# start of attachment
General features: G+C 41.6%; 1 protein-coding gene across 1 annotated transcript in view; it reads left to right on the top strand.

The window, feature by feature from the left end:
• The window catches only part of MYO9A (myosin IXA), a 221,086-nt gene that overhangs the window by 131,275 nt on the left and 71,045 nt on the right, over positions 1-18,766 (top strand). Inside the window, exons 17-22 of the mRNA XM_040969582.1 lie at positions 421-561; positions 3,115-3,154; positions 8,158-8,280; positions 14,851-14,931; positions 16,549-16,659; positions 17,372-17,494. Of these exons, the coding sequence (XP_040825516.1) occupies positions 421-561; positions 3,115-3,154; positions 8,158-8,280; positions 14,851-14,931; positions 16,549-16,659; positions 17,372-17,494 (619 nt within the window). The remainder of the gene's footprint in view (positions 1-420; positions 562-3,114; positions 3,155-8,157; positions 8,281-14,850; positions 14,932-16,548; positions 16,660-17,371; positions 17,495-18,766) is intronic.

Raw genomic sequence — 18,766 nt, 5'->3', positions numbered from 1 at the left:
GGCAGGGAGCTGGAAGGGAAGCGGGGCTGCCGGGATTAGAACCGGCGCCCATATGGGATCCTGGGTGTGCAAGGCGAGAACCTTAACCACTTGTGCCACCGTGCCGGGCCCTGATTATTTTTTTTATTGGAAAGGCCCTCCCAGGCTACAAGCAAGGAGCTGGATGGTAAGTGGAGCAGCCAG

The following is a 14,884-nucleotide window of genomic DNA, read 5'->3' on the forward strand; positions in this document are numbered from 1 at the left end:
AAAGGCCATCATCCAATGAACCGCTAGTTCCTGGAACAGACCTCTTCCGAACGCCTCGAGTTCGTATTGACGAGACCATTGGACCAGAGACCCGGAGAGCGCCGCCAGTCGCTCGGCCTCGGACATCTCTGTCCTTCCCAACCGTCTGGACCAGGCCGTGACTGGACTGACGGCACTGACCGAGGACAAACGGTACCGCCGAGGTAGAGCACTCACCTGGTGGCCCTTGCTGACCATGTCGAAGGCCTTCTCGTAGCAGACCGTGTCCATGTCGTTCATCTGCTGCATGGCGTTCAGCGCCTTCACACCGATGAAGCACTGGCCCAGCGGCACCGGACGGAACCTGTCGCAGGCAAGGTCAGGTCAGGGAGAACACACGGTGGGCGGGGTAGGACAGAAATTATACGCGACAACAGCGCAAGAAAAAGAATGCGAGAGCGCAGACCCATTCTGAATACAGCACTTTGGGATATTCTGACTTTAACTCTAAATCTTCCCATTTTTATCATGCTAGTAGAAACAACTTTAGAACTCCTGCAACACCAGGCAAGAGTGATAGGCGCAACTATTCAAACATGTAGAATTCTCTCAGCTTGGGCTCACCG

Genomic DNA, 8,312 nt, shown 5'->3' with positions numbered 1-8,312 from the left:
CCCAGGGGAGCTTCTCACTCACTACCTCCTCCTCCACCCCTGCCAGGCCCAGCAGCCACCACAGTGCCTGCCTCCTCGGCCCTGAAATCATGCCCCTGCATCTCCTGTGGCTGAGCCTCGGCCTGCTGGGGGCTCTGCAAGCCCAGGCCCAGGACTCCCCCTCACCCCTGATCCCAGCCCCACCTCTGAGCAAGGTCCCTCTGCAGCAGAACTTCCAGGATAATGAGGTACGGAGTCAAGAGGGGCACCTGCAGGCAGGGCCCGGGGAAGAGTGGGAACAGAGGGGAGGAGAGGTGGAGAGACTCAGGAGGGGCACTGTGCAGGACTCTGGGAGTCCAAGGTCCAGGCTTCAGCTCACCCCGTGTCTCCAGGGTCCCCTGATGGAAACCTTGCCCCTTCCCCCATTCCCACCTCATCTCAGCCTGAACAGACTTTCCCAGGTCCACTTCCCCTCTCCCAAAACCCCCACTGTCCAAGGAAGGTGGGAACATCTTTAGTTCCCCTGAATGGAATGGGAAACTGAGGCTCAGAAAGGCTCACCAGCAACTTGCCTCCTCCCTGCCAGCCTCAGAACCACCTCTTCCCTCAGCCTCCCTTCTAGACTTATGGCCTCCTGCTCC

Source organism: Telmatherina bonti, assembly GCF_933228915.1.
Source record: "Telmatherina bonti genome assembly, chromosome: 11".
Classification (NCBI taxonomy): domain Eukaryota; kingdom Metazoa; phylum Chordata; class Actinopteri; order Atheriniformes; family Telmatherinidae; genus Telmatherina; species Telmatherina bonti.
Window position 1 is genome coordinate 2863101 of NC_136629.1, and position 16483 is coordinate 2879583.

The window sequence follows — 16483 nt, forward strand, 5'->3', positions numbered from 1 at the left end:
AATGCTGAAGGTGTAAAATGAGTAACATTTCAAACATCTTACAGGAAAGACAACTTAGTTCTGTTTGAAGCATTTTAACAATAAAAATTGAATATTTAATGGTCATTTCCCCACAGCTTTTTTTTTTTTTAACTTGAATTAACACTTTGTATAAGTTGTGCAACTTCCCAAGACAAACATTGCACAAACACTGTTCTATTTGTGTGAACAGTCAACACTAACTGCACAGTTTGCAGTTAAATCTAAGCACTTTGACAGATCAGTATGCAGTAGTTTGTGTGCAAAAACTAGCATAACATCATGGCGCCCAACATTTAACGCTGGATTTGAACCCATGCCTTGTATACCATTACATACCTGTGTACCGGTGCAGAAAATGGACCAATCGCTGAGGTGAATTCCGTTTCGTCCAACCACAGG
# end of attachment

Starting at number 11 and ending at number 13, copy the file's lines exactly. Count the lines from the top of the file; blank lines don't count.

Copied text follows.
Source record: "Telmatherina bonti genome assembly, chromosome: 11".
Classification (NCBI taxonomy): domain Eukaryota; kingdom Metazoa; phylum Chordata; class Actinopteri; order Atheriniformes; family Telmatherinidae; genus Telmatherina; species Telmatherina bonti.
Window position 1 is genome coordinate 2863101 of NC_136629.1, and position 16483 is coordinate 2879583.